Imagine that you and your family find yourselves in a potentially deadly situation in which an armed thug has entered your home in the middle of the night with the intent to rob your home and to physically harm, even kill, your loved ones. In a perfect world, you would defend your family by exercising your God-given (and constitutionally-recognized) right to self-defense by brandishing a firearm to scare off the criminal or, if necessary, to fire upon him to neutralize the threat that he poses, exerting the same deadly force he had intended to use upon you.
A few weeks ago, I read and reviewed Ilana Mercer’s Into the Cannibal’s Pot: Lessons for America from Post-Apartheid South Africa. A week or two after that, my grandmother passed away.
Considered in themselves, each of these events is entirely distinct from the other. But, interestingly, reflection upon the loss of my beloved grandmother has deepened my reflection upon the loss that Mercer relays in her book, the loss of her beloved homeland. Although the death of which Mercer’s compelling Cannibal is an account has occurred sometime ago, the fact of the matter is that it is a death that its author mourns, the death of a country—her country, her world.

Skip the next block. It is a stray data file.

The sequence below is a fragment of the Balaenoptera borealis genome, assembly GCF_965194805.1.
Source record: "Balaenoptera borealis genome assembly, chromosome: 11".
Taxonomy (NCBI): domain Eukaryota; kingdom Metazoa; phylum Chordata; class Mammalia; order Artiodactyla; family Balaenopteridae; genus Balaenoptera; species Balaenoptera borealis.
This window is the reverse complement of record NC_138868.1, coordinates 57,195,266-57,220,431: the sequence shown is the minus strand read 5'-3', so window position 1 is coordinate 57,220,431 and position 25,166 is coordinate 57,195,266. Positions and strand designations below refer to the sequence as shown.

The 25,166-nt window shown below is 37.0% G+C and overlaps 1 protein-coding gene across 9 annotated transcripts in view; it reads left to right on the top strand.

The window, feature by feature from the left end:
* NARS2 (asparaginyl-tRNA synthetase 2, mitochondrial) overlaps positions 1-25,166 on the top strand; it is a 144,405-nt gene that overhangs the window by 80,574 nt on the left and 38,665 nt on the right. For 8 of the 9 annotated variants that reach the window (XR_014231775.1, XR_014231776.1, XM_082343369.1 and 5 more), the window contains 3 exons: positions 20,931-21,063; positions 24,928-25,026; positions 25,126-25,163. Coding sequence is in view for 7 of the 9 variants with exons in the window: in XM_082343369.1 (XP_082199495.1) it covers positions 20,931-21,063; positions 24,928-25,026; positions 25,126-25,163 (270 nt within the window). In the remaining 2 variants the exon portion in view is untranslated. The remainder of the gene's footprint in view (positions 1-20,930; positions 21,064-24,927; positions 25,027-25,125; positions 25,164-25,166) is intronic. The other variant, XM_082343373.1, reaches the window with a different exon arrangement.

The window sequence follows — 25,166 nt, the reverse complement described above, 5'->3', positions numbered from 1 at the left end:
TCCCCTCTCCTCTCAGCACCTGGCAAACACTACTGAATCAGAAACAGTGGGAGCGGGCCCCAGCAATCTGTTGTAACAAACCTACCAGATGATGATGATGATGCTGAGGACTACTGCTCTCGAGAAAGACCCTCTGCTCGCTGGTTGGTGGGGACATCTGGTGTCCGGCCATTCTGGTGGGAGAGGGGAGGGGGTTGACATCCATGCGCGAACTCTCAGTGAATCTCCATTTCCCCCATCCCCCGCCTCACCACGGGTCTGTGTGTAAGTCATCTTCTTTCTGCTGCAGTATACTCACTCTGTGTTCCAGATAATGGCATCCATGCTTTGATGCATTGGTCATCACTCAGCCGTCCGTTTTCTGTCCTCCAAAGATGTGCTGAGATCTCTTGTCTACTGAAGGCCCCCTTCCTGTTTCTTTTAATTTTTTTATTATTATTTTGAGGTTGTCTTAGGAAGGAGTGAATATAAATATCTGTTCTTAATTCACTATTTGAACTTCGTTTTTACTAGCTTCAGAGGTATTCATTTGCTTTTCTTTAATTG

When parents are told that their child is having a “reading problem” in primary school, they usually accept the teacher’s explanation that little Johnny or Suzie have some sort of learning disability. The fact that these little rambunctious kids came to school having taught themselves to speak their own language is proof positive that they don’t have a learning disability. In fact they are quite learning able. Children who teach themselves to speak their own language virtually from birth are little dynamos of language learning. And when they enter school, no one expects them to suddenly have a learning problem. It doesn’t make sense, unless you understand what is being done to them in that school.
One of the things that turned up, during a long-overdue cleanup of my office, was an old yellowed copy of the New York Times dated July 24, 1992. One of the front-page headlines said: "White-Black Disparity in Income Narrowed in 80's, Census Shows."